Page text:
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The Myth of the Birth of the Hero, by Otto Rank, [1914], at


Acrisius, the king of Argos, had already reached an advanced age without having male progeny. As he desired a son, he consulted the Delphian oracle, but this warned him against male descendants, and informed him that his daughter Danaë would bear a son through whose hand he would perish. In order to prevent this, he had his daughter locked up in an iron tower, which he caused to be carefully guarded. But Zeus penetrated through the roof, in the guise of a golden shower, and Danaë became the mother of a boy. 2 One day Acrisius heard the voice of young Perseus in his daughter's room, and in this way learned that she had given birth to a child. He killed the nurse, but carried his daughter with her son to the domestic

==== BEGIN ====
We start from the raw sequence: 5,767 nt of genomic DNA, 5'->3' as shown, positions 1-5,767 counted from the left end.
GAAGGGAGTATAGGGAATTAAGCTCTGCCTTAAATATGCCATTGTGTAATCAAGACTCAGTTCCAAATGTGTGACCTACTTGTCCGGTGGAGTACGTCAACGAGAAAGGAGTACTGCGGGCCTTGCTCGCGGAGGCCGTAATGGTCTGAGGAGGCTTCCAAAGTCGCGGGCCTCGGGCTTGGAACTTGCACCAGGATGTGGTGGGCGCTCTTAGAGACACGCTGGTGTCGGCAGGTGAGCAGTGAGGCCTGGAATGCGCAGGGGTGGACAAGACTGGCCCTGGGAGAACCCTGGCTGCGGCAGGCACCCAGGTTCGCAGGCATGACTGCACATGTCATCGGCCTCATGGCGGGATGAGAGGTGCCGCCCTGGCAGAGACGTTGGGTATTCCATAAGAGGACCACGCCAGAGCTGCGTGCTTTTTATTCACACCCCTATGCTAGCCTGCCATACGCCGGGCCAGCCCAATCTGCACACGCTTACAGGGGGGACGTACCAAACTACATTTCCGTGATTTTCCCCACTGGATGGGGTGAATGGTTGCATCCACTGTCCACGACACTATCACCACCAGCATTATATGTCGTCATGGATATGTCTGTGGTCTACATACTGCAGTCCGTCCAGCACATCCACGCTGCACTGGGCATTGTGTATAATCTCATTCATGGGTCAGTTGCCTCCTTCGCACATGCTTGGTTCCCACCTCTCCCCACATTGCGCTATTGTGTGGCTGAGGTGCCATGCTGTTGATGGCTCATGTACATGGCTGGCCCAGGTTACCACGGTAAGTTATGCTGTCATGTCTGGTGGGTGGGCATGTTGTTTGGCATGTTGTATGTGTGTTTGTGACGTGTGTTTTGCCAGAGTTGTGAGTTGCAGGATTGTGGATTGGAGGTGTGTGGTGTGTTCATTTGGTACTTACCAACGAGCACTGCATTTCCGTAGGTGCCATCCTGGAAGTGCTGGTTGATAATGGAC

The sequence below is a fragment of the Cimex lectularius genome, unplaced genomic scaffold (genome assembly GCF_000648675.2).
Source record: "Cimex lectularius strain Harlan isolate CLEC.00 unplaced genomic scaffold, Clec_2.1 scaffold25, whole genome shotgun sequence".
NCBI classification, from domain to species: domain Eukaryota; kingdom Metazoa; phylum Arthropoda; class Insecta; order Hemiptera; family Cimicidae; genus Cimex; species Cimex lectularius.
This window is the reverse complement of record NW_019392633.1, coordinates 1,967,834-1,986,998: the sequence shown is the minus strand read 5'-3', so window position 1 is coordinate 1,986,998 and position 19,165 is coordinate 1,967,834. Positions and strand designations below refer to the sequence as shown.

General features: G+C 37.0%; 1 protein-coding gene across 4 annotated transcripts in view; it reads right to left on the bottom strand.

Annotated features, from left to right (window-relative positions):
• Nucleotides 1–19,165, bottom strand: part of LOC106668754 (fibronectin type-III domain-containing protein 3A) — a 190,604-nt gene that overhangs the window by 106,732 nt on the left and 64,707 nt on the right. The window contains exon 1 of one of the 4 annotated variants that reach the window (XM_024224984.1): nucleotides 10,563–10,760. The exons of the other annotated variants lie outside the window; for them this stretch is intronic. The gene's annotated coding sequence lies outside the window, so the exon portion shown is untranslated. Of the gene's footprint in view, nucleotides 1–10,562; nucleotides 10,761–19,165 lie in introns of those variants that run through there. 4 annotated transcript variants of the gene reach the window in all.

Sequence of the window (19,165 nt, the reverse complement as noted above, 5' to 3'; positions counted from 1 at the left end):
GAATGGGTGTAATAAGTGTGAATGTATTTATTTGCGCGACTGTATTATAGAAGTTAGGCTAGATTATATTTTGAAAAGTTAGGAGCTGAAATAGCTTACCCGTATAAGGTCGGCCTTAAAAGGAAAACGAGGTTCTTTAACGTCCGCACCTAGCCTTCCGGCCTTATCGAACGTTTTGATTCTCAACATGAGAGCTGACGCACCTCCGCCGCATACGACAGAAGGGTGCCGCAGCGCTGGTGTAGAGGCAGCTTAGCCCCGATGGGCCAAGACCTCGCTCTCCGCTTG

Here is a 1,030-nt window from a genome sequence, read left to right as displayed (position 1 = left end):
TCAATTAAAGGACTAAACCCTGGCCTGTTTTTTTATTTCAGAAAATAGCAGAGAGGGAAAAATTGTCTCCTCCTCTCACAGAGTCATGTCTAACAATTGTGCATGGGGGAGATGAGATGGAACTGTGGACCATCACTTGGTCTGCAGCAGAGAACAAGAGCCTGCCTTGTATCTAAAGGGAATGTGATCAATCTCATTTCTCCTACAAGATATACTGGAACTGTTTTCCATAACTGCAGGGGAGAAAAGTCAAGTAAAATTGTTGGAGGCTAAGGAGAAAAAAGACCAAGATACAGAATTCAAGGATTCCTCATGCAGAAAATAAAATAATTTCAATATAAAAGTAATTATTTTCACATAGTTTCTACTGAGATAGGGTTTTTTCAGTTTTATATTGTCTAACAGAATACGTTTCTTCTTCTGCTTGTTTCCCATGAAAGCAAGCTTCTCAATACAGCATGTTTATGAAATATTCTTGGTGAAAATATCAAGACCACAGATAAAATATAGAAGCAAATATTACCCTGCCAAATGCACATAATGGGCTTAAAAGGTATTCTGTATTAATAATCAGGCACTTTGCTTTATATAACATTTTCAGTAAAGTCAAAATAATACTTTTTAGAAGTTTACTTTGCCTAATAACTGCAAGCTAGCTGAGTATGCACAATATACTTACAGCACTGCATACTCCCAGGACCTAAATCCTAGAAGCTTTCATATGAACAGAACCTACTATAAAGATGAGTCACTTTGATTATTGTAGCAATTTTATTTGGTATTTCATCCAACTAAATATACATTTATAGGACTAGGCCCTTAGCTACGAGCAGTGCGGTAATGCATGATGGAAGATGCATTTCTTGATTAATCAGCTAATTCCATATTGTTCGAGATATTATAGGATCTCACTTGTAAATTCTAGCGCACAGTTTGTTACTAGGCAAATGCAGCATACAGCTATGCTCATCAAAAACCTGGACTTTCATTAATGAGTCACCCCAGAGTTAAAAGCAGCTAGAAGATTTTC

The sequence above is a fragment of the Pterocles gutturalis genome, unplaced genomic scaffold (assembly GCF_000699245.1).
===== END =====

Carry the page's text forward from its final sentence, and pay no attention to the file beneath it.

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altar of Zeus, to have an oath taken on the true father's name. But he refuses to believe his daughter's statement that Zeus is the father, and he encloses her with the child in a box, which is cast into the sea1 The box is carried by the waves to the coast of Seriphos, where Dictys, a fisherman, usually called a brother of King Polydectes, saves mother and child by drawing them out of the sea with his nets. Dictys leads the two into his house and keeps them as his relations. Polydectes, however, becomes enamored of the beautiful mother, and as Perseus was in his way, he tried to remove him by sending him forth to fetch the head of the Gorgon Medusa. But against the king's anticipations Perseus accomplishes this difficult task, and a number of heroic deeds besides. Later, in throwing the discs during a contest, he accidentally kills his grandfather, as foretold by the oracle. He becomes the king of Argos, then of Tiryns, and the builder of Mycenae. 2


25:1 In the version of Euripides, Aleos caused the mother and the child to be thrown into the sea in a box, but through the protection of Athena this box was carried to the end of the Mysian river Kaikos. There it was found by Teuthras who made Auge his wife and took her child into his house as his foster son.

25:2 Later authors, including Pindar, state that Danaë was impregnated, not by Zeus, but by the brother of her father.

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